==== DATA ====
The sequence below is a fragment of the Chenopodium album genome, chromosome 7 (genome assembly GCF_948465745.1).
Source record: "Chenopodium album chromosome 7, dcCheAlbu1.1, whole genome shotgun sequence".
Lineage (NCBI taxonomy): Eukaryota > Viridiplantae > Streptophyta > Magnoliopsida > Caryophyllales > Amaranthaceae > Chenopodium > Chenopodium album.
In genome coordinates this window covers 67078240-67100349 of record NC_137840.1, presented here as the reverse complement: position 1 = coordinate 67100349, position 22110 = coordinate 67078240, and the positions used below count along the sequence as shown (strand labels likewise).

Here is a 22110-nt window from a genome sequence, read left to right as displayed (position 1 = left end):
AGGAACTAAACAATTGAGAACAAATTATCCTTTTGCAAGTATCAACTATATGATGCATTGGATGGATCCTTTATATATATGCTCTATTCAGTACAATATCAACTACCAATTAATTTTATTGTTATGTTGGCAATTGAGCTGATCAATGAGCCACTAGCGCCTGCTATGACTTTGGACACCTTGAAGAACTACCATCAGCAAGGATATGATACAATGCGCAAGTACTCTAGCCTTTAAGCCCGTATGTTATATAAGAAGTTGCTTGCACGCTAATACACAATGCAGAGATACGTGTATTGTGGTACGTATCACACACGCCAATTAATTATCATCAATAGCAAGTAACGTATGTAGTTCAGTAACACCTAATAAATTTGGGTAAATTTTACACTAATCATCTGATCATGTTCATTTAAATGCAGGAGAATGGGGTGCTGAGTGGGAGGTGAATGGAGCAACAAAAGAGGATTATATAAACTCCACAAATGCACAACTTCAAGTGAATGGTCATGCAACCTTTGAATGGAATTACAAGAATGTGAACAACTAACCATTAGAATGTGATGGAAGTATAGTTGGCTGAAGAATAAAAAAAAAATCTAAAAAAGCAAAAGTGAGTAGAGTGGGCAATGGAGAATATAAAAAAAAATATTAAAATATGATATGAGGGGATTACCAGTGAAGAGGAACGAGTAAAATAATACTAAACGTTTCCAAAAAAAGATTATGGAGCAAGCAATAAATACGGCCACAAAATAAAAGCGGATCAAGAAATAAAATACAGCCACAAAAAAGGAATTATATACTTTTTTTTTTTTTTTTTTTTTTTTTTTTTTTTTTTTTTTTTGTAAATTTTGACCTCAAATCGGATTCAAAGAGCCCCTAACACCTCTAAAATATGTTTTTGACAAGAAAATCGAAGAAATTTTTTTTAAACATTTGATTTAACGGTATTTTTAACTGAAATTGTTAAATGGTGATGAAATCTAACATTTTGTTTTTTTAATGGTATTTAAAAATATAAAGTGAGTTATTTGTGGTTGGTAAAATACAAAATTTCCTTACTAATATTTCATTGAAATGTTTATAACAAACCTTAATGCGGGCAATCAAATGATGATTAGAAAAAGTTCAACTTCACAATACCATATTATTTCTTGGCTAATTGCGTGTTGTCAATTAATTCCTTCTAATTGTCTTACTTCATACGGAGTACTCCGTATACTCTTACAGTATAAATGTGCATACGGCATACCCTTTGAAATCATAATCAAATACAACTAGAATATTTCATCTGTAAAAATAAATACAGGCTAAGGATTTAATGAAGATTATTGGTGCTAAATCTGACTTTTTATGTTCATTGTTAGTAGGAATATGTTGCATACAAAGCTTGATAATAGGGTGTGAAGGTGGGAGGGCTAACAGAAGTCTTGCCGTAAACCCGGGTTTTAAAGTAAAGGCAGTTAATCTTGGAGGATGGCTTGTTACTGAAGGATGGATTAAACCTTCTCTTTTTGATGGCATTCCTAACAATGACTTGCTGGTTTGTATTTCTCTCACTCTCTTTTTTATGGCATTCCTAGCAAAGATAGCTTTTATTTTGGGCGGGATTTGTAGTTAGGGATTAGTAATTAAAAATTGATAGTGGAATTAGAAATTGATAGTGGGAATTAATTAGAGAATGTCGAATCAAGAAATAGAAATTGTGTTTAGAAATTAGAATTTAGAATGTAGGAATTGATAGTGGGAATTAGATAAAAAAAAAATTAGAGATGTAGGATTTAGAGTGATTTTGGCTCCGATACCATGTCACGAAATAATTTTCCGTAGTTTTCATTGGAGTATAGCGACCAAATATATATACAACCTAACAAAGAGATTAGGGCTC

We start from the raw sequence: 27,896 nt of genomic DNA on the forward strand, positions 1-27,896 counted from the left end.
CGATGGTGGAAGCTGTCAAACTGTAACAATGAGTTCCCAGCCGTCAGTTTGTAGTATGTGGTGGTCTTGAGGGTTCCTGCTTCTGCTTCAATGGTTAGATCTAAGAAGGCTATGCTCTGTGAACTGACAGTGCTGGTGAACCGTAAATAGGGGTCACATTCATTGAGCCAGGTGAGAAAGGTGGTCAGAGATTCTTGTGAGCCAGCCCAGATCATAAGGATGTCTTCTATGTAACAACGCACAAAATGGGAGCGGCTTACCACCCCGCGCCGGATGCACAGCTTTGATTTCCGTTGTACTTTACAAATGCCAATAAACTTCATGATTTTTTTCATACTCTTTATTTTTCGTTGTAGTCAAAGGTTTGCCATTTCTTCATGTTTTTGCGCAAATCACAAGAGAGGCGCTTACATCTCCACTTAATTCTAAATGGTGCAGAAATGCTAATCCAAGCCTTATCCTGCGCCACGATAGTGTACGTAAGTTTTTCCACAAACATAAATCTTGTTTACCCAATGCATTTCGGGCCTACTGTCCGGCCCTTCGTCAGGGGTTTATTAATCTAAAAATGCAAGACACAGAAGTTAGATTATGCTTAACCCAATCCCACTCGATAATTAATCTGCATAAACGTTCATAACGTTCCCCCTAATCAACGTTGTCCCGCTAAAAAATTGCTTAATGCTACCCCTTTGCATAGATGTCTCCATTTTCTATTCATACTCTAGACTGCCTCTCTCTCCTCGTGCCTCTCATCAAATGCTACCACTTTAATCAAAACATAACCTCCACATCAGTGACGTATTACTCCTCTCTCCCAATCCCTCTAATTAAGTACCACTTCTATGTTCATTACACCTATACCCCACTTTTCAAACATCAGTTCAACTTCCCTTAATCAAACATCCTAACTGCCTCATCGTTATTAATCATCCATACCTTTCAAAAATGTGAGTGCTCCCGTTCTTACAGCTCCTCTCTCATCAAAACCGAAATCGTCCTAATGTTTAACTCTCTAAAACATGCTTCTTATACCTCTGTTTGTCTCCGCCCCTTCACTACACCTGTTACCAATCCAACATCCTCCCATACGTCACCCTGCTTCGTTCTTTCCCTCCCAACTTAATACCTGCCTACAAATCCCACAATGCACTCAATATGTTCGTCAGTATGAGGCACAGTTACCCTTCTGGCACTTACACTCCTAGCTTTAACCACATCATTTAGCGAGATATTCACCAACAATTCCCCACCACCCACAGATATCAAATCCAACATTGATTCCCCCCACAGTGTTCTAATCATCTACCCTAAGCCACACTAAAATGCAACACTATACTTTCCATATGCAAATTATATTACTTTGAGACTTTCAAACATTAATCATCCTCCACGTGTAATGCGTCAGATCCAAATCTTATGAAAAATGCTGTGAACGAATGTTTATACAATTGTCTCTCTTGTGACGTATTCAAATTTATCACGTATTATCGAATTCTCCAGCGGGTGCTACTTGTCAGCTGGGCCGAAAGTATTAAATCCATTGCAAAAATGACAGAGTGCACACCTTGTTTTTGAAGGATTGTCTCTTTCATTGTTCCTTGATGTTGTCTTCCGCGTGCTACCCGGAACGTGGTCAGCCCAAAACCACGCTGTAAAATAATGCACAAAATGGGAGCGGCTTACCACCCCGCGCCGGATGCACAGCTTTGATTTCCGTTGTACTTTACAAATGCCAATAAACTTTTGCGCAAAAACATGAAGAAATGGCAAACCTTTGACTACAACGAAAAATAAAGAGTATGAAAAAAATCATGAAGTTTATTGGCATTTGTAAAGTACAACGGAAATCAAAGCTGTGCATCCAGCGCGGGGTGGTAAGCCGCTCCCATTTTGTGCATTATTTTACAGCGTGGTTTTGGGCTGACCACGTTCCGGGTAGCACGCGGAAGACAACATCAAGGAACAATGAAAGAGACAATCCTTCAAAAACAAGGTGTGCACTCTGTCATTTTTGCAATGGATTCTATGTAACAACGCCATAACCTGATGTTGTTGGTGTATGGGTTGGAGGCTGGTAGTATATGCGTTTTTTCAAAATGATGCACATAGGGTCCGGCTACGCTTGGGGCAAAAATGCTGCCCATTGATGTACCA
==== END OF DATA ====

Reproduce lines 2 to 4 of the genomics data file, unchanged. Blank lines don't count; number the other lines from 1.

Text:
Source record: "Chenopodium album chromosome 7, dcCheAlbu1.1, whole genome shotgun sequence".
Lineage (NCBI taxonomy): Eukaryota > Viridiplantae > Streptophyta > Magnoliopsida > Caryophyllales > Amaranthaceae > Chenopodium > Chenopodium album.
In genome coordinates this window covers 67078240-67100349 of record NC_137840.1, presented here as the reverse complement: position 1 = coordinate 67100349, position 22110 = coordinate 67078240, and the positions used below count along the sequence as shown (strand labels likewise).